A process for the deregulation of rail passenger transport is currently underway, having commenced with the deregulation of rail transport for tourism purposes.

Finally, the freight sector liberalization since 2005 has led to the creation of private enterprises that transport goods by railroad. The Spanish Government plans to approve a series of measures to promote this type of transport.

Air transport links the main Spanish cities via Spain’s 46 airports, which also connect Spain to the world’s leading cities. Spain is a major hub for routes linking the Americas and Africa to Europe. The most significant investments in the pipeline are aimed at the two principal international airports in Madrid and Barcelona. With the inauguration of Terminal 4 in 2006, Madrid airport saw its capacity increase to 70 million passengers per year. In 2016, Spanish airports handled more than 230 million passengers, making Spain one of the leading countries worldwide in terms of passenger numbers.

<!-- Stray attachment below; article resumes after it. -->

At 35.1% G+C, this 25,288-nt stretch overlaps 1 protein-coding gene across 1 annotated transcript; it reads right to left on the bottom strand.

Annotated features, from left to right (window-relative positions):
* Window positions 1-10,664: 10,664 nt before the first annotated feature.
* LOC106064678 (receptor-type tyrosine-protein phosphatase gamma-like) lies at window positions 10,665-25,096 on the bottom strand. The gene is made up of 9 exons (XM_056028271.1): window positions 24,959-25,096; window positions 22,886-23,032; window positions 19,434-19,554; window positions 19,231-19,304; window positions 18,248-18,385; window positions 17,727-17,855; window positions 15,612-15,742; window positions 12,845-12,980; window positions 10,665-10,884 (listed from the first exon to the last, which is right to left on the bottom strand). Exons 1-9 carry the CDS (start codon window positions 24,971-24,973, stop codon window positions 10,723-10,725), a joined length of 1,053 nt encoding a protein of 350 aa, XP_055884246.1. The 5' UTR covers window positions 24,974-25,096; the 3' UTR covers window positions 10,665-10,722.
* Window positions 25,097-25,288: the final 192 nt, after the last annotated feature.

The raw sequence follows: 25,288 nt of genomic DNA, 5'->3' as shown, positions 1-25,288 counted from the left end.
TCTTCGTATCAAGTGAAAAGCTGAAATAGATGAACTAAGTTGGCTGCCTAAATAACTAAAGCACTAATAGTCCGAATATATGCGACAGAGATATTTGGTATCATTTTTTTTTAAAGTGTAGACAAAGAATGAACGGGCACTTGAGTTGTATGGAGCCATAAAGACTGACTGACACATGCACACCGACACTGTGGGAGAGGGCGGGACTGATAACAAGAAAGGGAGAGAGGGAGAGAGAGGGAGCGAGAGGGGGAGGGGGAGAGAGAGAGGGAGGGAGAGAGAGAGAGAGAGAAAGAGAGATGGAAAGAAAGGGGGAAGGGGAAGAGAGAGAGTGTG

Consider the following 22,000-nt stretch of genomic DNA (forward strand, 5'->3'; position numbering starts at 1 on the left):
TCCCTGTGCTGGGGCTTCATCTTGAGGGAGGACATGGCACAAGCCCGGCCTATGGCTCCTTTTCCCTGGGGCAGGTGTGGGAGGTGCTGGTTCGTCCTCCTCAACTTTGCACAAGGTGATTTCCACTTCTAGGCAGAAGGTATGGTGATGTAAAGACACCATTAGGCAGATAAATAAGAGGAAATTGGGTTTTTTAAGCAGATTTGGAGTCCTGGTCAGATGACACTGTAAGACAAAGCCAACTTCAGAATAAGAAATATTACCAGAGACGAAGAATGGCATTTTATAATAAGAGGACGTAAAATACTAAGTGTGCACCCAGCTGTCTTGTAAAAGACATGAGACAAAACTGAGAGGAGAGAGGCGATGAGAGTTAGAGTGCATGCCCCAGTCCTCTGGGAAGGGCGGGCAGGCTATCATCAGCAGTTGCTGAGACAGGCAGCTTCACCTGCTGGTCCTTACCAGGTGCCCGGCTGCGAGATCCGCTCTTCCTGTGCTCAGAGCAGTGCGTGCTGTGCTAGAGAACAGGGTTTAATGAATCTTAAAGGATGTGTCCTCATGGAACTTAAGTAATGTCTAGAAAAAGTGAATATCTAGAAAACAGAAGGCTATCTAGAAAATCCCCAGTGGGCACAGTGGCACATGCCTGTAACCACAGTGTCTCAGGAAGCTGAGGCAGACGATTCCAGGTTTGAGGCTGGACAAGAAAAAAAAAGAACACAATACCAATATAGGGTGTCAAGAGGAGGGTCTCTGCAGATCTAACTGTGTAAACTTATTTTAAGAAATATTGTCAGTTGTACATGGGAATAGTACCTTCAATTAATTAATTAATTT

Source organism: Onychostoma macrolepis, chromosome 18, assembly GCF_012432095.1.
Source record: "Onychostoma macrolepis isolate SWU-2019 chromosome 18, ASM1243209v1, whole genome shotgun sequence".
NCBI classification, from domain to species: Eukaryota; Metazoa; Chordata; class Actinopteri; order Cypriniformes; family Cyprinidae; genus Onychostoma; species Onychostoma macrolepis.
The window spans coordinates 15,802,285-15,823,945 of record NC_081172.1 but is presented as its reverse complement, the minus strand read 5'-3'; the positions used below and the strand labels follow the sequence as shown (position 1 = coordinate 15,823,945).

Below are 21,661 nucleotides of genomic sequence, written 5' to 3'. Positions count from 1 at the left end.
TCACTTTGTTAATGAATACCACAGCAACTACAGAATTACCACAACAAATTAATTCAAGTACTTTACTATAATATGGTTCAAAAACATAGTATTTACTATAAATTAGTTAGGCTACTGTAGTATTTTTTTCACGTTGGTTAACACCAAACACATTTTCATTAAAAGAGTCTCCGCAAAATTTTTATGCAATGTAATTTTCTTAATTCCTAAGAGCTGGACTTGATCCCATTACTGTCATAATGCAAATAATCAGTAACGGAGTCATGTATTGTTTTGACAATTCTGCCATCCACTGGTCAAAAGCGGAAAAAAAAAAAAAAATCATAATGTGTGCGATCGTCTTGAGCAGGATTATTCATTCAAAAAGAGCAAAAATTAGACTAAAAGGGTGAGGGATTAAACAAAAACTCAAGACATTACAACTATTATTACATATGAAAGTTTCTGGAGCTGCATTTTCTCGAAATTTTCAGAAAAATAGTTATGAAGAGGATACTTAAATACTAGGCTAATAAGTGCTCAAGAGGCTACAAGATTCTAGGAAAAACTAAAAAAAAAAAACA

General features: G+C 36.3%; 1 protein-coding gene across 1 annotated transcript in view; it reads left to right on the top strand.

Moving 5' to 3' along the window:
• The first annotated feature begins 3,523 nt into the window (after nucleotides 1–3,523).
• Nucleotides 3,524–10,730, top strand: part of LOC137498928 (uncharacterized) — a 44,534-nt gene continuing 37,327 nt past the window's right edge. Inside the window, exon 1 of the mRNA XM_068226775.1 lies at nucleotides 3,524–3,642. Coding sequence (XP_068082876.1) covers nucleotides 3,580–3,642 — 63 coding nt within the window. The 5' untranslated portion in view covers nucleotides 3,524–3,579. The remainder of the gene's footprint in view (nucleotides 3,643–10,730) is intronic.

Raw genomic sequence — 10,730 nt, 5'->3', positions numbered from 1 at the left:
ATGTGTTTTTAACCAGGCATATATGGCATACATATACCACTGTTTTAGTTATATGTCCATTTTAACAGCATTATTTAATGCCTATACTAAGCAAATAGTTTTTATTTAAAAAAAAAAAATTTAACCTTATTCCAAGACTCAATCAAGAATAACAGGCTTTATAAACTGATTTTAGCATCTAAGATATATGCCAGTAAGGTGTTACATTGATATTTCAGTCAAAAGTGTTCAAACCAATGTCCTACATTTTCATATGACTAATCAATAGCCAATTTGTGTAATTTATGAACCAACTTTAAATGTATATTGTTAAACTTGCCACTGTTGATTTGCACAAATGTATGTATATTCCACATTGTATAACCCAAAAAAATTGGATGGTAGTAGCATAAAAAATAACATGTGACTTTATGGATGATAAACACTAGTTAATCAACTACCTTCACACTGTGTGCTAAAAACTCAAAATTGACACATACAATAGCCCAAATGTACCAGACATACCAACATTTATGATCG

Furthermore, with over 46 international ports on the Atlantic and Mediterranean coasts, Spain boasts excellent maritime transport links. The reinforcement of short-distance maritime transport, both domestic and European, and the development of seaside motorways are some other key initiatives. Moreover, the Seaside Motorway between Spain and France is now in operation, linking Vigo with the French port of Nantes-Saint Nazaire. Spain plans to promote this type of link in the Mediterranean, through agreements with Italy and other countries, with a view to increasing the number of lines already on offer and operating with good results between the Spanish ports of Barcelona, Valencia, Castellón and Tarragona and the Italian ports of Genoa, Civitavecchia, Livorno, Cagliari and Salerno.

This will permit a more sustainable alternative in some of the main flows within the EU. In addition, with a view to improving the competitiveness of ports, in 2010 the Ports Law was amended to reduce restrictions on inter- and intra-port competition and boost the competitiveness of Spanish ports in the global economy.